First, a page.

“Upon my word, I don’t know,” he said. “It was invented so that the Master here and I should pull each other’s theories to pieces; that evidently was its aim from the beginning of time. I do not know if it has any other good.”
“Everything is so very simple,” said Halcyone. “To have to argue about it must be fatiguing.”
“You find things simple, do you?” asked John Derringham, now complacently roused to look at her. “What are your rules of life then, let us hear, oh, Oracle!—we listen with respect!”
Halcyone reddened a little and a gleam grew in her wise eyes. She would have refused to reply, but looking at her revered master, she saw that he was awaiting her answer with an encouraging smile. So she thought a second and then said calmly, measuring her words: “Things are what we make them, they have no power in themselves; they are as inanimate as this wood—” and she touched the table with her fine brown hand. “It is we ourselves who give them activity. So it is our own faults if they are bad—they could just as easily be good. Is not that simple enough?”
“An example, please, Goddess,” demanded John Derringham with a cynical smile.
“The dark is an example,” she went on quietly. “People fill the dark with their own frightening images and fear it because they themselves have turned it into evil. The dark is as kind as the day.”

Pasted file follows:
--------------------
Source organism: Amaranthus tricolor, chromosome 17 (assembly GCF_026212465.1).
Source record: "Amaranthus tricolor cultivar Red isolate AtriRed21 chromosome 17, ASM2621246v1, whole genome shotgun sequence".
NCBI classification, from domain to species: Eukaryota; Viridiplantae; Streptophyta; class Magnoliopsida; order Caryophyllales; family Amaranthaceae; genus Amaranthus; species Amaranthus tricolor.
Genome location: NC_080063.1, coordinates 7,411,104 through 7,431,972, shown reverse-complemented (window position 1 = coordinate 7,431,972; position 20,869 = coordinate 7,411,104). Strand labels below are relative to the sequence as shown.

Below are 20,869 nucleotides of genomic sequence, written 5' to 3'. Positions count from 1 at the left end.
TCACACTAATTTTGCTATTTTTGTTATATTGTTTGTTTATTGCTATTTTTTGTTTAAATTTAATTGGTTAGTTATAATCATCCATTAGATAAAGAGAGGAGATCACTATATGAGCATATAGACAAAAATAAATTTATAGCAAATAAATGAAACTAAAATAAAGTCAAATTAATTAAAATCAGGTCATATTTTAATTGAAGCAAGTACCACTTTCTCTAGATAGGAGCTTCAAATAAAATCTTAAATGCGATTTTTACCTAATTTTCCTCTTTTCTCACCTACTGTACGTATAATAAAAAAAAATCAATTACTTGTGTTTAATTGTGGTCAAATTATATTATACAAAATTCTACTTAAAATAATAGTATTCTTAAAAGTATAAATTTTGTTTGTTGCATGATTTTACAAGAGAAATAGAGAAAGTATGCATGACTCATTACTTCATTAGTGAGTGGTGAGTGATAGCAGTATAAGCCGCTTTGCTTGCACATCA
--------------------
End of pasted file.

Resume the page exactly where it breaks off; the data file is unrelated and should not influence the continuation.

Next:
John Derringham laughed. He was amused at this precocious wisdom and he suddenly remembered that his old master had mentioned some clever child when writing to him first about the place, two months before. This was the creature, then, who was learning Greek. She had picked up these ideas, of course, out of some book and was showing off. Children should be snubbed and kept in their places:
“Then you don’t cry when your nurse leaves you at night without a candle. What a good little girl! But perhaps you take a doll to bed,” he added mockingly, “or suck your thumb.”
Halcyone did not answer, her eyes, benign as a goddess’s, looked him through and through—and Cheiron leaned back in his chair and puffed volumes of smoke while he chuckled delightedly:
“Take care, John—you will come off second best, for Halcyone can see the other side of your head.”
For some unaccountable reason, John Derringham felt annoyed; but it was too contemptible to be annoyed by a child, so he laughed as he answered condescendingly:
“There, I will not tease her. I expect she hates me already—” and he pushed his hat back from his eyes.
“No,” said Halcyone. “One only hates a thing one fears; hate implies fear. I hated my last but one governess for a while—because she told lies and was mean and she had the power to keep me in. But once I reasoned about it, I grew quite indifferent and she had no effect upon me at all.”
“You have not had time to reason about me,” returned John Derringham, “but it is something that you don’t hate me; I ought to feel pleased.”